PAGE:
Symptom (not root problem) remedied.

    Comment by Anonymous
    09:04 16/12/2009 # ! Neutral (0)

    Henry VI, part 2:

    DICK.
    The first thing we do, let's kill all the lawyers.

    JACK CADE.
    Nay, that I mean to do. Is not this a lamentable thing, that of the skin of an innocent lamb should be made parchment? that parchment, being scribbled o'er, should undo a man? Some say the bee stings: but I say, 'tis the bee's wax; for I did but seal once to a thing, and I was never mine own man since.- How now! who's there?

    Comment by Anonymous
    07:32 16/12/2009 # ! Neutral (0)

    Hmmm, so if you go there and loli raep, you get a medal and the loli gets house arrest but in your house?!
    I'm in! *buys plane ticket*

    Comment by Anonymous
    07:25 16/12/2009 # ! Neutral (0)

    The problem here was twofold: they used clearly excessive force, and they did so AFTER the burglar had LEFT the house. That will get you convicted in most any Common Law jurisdiction (Civil Law as well - you might get away with it in Sharia Law areas, though), even in the parts of the U.S. that still hold to the Castle Doctrine. You can use reasonable force (which may even include deadly force, depending on the circumstances and the jurisdiction) to resist an intruder in your home, but pursuing the intruder when he leaves is NOT "resisting" anymore, you are making an attempt to apprehend, and you then must abide by the acceptable means of apprehension. Even the police don't have the right to beat a fleeing suspect to a pulp.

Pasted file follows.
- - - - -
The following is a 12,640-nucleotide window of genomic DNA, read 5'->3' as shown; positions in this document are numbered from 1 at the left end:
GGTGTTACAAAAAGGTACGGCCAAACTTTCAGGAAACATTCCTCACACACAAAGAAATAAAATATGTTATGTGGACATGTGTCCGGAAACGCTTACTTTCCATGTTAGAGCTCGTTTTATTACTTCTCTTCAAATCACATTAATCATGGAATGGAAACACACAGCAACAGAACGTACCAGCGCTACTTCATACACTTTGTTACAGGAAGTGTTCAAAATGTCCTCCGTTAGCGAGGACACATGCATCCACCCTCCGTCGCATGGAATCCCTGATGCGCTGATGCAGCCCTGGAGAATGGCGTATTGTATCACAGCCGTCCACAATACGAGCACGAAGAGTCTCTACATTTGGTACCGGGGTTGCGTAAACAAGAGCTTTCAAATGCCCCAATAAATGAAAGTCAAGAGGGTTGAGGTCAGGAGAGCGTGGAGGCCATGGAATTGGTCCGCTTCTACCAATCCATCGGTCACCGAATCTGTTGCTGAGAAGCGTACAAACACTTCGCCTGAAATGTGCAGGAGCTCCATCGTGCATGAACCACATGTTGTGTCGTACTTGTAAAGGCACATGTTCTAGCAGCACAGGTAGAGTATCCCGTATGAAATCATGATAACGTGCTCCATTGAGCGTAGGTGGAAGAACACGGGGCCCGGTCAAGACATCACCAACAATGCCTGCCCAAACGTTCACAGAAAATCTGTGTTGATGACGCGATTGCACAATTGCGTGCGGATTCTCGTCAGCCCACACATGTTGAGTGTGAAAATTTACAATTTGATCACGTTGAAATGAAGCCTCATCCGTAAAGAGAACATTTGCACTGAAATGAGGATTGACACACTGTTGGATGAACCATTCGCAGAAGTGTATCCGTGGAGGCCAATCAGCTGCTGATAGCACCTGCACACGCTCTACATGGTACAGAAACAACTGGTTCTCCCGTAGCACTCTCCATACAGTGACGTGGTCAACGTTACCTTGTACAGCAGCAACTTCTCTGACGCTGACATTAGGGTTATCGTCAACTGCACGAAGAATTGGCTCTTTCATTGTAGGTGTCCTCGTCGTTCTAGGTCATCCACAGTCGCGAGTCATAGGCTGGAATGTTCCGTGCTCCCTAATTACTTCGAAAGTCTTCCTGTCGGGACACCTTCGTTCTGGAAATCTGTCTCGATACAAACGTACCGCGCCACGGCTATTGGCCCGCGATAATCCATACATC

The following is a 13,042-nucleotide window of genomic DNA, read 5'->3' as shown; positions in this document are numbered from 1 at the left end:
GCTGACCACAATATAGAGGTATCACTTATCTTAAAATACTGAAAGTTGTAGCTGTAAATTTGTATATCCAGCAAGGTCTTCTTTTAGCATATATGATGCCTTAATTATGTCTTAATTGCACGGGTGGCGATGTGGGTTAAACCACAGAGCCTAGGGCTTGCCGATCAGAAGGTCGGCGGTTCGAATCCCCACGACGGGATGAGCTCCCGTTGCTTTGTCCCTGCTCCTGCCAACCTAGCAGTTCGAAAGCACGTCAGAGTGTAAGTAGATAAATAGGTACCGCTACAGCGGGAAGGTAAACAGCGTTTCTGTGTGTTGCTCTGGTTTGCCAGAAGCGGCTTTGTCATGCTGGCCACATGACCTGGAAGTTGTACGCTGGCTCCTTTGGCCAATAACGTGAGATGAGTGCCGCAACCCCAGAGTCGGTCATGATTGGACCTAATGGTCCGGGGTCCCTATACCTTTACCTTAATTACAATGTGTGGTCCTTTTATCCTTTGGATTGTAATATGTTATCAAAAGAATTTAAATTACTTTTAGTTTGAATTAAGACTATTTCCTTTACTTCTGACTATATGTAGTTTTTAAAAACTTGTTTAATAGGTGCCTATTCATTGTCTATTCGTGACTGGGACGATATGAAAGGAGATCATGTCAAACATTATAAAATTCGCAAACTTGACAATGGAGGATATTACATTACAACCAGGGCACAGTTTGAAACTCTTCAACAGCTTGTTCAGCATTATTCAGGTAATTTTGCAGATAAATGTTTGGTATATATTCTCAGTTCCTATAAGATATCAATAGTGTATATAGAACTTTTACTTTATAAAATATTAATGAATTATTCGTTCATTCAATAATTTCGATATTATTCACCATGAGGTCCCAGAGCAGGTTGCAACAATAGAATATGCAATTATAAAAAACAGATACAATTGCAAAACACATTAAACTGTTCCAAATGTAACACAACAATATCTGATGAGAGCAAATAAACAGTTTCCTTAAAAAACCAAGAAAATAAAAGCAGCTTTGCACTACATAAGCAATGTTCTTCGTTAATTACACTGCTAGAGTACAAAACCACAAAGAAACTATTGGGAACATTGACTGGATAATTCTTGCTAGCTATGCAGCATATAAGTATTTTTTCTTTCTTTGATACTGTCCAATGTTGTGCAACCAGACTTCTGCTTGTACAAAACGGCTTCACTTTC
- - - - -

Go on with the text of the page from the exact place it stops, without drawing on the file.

Provocation is only a partial defense: a mitigating factor at sentencing, not a justification.

    That said, the fact that the burglar was not treated with more severity by the court is a miscarriage of justice. Once upon a time, burglary was a capital offense. We've sunk pretty low if we're now giving burglars non-custodial sentences.

    Avatar of Kay
    Comment by Kay
    07:36 16/12/2009 # ! Neutral (0)